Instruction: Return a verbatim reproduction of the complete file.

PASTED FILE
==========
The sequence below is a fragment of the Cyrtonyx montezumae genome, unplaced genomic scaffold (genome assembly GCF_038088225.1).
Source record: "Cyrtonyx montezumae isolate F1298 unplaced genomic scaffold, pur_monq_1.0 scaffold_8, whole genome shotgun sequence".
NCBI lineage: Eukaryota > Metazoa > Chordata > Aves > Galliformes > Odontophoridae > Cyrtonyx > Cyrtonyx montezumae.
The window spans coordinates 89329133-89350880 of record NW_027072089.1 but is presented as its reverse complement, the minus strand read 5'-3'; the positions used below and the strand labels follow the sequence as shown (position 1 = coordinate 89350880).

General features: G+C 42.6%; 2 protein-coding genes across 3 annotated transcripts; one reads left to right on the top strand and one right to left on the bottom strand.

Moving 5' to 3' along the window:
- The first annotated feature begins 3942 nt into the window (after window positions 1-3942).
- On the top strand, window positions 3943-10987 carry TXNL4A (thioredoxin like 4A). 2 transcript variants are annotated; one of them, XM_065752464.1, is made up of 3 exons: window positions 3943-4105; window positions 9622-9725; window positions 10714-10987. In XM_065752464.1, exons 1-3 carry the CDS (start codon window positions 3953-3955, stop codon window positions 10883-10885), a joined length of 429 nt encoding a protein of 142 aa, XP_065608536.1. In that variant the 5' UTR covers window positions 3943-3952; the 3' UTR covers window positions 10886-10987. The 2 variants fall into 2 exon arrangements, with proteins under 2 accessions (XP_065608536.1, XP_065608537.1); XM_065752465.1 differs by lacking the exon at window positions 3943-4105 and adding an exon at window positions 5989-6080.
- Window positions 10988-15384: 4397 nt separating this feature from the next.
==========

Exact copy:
The sequence below is a fragment of the Cyrtonyx montezumae genome, unplaced genomic scaffold (genome assembly GCF_038088225.1).
Source record: "Cyrtonyx montezumae isolate F1298 unplaced genomic scaffold, pur_monq_1.0 scaffold_8, whole genome shotgun sequence".
NCBI lineage: Eukaryota > Metazoa > Chordata > Aves > Galliformes > Odontophoridae > Cyrtonyx > Cyrtonyx montezumae.
The window spans coordinates 89329133-89350880 of record NW_027072089.1 but is presented as its reverse complement, the minus strand read 5'-3'; the positions used below and the strand labels follow the sequence as shown (position 1 = coordinate 89350880).

General features: G+C 42.6%; 2 protein-coding genes across 3 annotated transcripts; one reads left to right on the top strand and one right to left on the bottom strand.

Moving 5' to 3' along the window:
- The first annotated feature begins 3942 nt into the window (after window positions 1-3942).
- On the top strand, window positions 3943-10987 carry TXNL4A (thioredoxin like 4A). 2 transcript variants are annotated; one of them, XM_065752464.1, is made up of 3 exons: window positions 3943-4105; window positions 9622-9725; window positions 10714-10987. In XM_065752464.1, exons 1-3 carry the CDS (start codon window positions 3953-3955, stop codon window positions 10883-10885), a joined length of 429 nt encoding a protein of 142 aa, XP_065608536.1. In that variant the 5' UTR covers window positions 3943-3952; the 3' UTR covers window positions 10886-10987. The 2 variants fall into 2 exon arrangements, with proteins under 2 accessions (XP_065608536.1, XP_065608537.1); XM_065752465.1 differs by lacking the exon at window positions 3943-4105 and adding an exon at window positions 5989-6080.
- Window positions 10988-15384: 4397 nt separating this feature from the next.